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president trump had to say on thursday as he was trying to counter program the democratic convention. he painted a pretty dark picture of the country, clearly going to be a theme for his re-election. let's watch and we'll talk about it on the other side. >> if you want a vision of your life under biden presidency, think of the smoldering ruins in minneapolis, the violent anarchy of portland, the blood stained sidewalks of chicago and imagine the may them coming to your town. >> so there's a lot of subtexts there, obviously, and certainly there have been politicians who have made those kinds of arguments and won their elections based on it. do you think it's going to work for president trump against joe biden? >> no, i don't think so, kasie. it's too extreme and too obvious as my longtime friend stewart siemens wrote a book about takeover of the republican party called "it's all a lie." it's all a lie.
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coincidentally i got a robocall at home from pro trump organization in washington this evening. they said would you support us, we've got a fight against the number one threat to the united states of america and that's possible mail-in voter fraud. you know, mr. trump has no interest in expanding his base so he wants to deny the suffrage and vote to as many people as possible. i think people are going to not appreciate it because it's aimed right at them. so i don't think it's going to work? >> so speaking of that point about mail-in voting, if we, in fact, see, and we know it's going to take longer than normal to count the votes on election night, if the president does question the results, what's the responsibility of elected republicans in handling or pushing back on that? what do we need to hear from them if that's how this unfolds? >> well, i think we need to hear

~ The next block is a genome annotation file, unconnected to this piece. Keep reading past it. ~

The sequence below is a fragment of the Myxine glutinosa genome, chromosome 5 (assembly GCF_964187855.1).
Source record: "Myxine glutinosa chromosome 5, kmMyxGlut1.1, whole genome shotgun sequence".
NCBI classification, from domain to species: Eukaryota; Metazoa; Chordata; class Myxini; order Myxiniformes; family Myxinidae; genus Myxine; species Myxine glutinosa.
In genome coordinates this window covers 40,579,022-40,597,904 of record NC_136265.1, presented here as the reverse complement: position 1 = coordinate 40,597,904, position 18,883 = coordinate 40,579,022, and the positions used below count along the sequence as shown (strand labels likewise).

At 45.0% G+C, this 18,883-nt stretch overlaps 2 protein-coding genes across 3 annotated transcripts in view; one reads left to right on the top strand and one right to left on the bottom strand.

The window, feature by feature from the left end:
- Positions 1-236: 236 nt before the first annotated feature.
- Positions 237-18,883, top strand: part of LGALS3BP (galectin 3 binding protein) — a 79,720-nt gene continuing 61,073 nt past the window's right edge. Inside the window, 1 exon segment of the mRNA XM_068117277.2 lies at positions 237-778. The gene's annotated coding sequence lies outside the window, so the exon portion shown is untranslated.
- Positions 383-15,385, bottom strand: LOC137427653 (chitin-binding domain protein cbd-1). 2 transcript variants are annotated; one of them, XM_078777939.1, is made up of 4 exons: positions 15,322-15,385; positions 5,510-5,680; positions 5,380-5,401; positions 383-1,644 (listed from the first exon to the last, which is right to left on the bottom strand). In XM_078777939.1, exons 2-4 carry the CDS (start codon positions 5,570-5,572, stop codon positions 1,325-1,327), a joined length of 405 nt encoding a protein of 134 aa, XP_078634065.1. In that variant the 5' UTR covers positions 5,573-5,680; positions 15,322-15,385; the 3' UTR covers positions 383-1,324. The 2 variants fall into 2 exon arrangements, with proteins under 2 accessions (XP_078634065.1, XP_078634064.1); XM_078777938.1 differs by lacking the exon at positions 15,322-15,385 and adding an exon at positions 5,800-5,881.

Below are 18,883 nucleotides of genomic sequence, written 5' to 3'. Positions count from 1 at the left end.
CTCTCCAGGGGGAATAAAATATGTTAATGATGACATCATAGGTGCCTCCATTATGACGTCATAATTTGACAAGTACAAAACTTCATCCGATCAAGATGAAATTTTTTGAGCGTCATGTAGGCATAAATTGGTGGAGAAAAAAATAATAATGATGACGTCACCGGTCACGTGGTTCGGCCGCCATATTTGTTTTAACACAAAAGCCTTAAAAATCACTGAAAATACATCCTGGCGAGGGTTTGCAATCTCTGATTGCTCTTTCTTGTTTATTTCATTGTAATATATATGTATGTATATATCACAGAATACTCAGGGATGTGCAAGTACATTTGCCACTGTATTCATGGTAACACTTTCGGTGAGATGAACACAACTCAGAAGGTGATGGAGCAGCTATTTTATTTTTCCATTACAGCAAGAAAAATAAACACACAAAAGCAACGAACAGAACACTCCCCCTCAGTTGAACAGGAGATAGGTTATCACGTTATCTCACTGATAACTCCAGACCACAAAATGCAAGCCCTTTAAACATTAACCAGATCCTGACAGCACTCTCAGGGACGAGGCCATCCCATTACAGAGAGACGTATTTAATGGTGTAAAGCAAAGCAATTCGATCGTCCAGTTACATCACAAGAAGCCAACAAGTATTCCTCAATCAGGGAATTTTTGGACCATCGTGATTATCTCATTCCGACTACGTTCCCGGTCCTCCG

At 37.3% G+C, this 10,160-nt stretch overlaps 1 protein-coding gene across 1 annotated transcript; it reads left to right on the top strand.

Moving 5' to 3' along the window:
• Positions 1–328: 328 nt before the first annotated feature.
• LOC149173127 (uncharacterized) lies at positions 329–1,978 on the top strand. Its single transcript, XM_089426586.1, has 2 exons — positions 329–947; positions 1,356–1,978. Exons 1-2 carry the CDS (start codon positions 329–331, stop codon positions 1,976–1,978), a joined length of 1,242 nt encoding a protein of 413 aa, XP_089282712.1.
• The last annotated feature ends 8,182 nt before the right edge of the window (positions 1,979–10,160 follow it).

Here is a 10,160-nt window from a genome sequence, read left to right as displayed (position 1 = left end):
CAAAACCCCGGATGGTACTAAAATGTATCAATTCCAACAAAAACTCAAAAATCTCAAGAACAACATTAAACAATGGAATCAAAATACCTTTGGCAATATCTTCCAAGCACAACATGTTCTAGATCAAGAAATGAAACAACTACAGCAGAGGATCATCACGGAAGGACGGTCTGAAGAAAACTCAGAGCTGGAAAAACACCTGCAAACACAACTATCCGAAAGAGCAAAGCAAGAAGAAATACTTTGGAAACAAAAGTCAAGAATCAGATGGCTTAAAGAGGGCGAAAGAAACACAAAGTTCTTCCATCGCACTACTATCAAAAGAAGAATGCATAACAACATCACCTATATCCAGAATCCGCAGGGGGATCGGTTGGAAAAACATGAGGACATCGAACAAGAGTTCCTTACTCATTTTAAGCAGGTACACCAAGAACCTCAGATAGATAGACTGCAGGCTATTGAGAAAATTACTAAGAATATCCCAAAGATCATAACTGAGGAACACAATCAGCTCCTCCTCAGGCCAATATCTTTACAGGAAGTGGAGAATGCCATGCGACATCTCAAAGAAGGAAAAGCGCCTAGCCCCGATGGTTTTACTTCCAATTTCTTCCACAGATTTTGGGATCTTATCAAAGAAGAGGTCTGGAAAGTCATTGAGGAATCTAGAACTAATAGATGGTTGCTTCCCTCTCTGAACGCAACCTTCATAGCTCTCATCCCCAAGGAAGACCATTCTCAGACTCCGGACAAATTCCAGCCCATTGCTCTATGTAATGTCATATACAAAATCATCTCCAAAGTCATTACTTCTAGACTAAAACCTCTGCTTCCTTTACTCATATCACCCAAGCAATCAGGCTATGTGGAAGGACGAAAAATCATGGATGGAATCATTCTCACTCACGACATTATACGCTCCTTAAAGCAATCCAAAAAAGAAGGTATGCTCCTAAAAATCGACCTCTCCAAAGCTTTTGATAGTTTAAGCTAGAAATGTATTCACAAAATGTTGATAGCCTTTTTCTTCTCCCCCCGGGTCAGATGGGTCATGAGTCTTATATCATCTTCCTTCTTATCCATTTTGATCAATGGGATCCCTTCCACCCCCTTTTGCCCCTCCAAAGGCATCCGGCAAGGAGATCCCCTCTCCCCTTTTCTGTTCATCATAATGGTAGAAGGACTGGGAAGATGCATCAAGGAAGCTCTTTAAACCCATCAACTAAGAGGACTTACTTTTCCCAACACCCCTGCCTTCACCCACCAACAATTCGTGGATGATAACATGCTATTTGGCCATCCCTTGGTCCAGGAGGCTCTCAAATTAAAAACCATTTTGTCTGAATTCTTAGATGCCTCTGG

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exactly what everyone said a republican elected leaders when he said let's delay the election. mitch mcconnell said, ain't going to happen. chris sununu said, ain't going to happen. everyone said ain't going to happen because that was a bridge too far. in my view many, many things the president does are a bridge too far. the last campaign, his campaign would put out images of george lincoln rockwell. no one knew who george lincoln rockwell was accept neo-nazis because he was the founder of the american nazi party. then the campaign said we didn't know anything about that. the whole campaign was one gigantic dog whistle. i think whether mr. trump wins or loses in november, there's going to have to be a reconstitution of a new second party, and it won't be called the republican party. it's going to start with moderate republicans, moderate democrats, practical libertarians, some environmentalist and get a